The correlation between the divorce rate in Maine and the per capita consumption of margarine, though compelling, is totally spurious. This is just one of the many such correlations that Tyler Vigen explores on Spurious Correlations, and in his book of the same name.
I’ve been thinking a lot about fallacies in statistics this week, every since I read Stephen Woodcock’s article Paradoxes of Probability and Other statistical Strangeness in TheConversation. This article gives great examples and graphics to explain some of the weirdness of statistics like Simpson’s paradox and my personal favorite, the base rate fallacy.
The extent to which two variables, X and Y are related is most often measured using the Pearson correlation coefficient. Formally, this is just the covariance of X and Y divided by the product of their standard deviations. Practically, it is some number between -1 and 1, where a correlation coefficient of 1 means total correlation, 0 means no correlation, and -1 means a negative correlation.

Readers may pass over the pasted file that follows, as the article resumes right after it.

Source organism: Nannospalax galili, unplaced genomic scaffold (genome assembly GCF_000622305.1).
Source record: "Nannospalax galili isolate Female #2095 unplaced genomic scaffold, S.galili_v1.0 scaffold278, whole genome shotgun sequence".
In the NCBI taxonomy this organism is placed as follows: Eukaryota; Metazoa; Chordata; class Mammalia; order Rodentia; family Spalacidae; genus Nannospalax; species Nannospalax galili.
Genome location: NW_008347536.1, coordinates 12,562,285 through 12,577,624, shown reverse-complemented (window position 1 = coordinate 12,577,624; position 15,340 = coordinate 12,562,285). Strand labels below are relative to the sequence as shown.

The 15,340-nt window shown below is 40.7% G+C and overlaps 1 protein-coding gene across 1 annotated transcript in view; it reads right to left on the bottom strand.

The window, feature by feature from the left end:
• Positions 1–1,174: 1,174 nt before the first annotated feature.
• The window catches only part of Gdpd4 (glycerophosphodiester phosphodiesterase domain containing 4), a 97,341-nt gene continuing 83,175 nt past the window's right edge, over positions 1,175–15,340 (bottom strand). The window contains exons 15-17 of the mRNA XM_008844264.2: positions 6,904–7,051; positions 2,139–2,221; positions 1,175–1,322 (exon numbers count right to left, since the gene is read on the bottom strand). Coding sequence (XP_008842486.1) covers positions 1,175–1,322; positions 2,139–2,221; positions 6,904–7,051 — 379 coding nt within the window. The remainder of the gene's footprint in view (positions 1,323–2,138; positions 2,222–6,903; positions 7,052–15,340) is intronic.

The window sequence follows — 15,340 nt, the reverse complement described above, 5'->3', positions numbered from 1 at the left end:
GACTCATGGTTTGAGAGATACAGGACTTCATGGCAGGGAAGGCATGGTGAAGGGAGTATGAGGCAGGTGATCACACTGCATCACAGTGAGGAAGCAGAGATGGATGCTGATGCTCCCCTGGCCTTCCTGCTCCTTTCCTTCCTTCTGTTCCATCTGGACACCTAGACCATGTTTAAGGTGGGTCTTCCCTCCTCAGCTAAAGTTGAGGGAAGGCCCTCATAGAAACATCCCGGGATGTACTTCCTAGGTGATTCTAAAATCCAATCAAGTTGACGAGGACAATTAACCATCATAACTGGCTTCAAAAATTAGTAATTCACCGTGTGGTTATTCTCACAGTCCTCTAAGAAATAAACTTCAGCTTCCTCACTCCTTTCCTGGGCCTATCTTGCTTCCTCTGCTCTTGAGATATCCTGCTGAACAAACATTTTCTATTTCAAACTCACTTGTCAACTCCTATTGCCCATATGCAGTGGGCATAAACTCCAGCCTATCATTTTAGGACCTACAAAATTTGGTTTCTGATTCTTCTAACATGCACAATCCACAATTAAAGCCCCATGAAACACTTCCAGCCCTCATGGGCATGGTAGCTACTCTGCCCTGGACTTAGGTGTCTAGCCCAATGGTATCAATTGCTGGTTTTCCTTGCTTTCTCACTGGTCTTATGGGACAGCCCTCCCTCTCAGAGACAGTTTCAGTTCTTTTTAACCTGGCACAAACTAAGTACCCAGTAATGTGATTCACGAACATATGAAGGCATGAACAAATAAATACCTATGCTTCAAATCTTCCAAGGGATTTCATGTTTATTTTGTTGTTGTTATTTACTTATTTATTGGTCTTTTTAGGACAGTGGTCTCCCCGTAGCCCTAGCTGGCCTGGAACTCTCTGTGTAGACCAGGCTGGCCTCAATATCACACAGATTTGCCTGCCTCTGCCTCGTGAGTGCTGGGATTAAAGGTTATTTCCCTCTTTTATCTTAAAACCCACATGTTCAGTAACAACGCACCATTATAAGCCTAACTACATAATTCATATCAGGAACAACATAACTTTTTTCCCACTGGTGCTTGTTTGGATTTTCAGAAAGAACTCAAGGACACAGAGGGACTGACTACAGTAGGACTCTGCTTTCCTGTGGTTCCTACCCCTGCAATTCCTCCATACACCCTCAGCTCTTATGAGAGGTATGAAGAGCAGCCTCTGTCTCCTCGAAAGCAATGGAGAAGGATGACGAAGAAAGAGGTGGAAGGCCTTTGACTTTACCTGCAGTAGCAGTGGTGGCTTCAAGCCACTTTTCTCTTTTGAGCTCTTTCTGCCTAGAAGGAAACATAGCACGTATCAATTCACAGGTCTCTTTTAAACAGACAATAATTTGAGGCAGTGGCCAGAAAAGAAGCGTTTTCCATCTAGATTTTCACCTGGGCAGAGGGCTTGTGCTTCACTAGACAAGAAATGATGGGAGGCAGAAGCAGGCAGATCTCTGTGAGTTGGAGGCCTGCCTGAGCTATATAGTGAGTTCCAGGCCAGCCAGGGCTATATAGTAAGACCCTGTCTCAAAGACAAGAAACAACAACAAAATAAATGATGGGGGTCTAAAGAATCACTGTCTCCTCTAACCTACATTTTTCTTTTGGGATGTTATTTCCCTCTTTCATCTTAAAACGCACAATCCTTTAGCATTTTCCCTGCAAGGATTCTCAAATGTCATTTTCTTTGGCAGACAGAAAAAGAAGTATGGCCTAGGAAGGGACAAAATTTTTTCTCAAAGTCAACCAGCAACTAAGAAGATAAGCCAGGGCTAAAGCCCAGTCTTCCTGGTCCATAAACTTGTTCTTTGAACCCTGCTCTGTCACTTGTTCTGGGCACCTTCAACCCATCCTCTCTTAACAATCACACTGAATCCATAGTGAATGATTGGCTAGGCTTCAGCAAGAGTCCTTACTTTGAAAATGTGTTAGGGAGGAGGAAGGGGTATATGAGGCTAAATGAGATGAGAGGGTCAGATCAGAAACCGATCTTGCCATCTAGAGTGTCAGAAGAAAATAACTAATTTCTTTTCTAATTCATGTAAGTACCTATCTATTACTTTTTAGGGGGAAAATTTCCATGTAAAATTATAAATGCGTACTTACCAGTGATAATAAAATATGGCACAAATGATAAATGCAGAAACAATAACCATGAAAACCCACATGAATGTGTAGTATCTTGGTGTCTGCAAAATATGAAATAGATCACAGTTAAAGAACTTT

For example, the number of people who tripped over their own two feet and died has a correlation coefficient of 0.9 with the number of lawyers in North Carolina. Which means that they are very closely correlated, which in reality means absolutely nothing. Compare this to 0.8, the correlation coefficient for the number of people who tripped over their own two feet and died compared with Apple iPhone sales.
Recently fivethirtyeight also explored the prevalence of spurious correlations in nutritional studies in You Can’t Trust What You Read About Nutrition. Nutritional data, which is largely gathered through food diaries and eating questionnaires, leads to all sorts of crazy correlations like cabbage and innies and nuts and immortality.
If you’re teaching a course in statistics, Vigen’s website would be a really fun place to pick up data sets and cautionary examples for your students. Vigen includes links to all of the data he uses in his charts.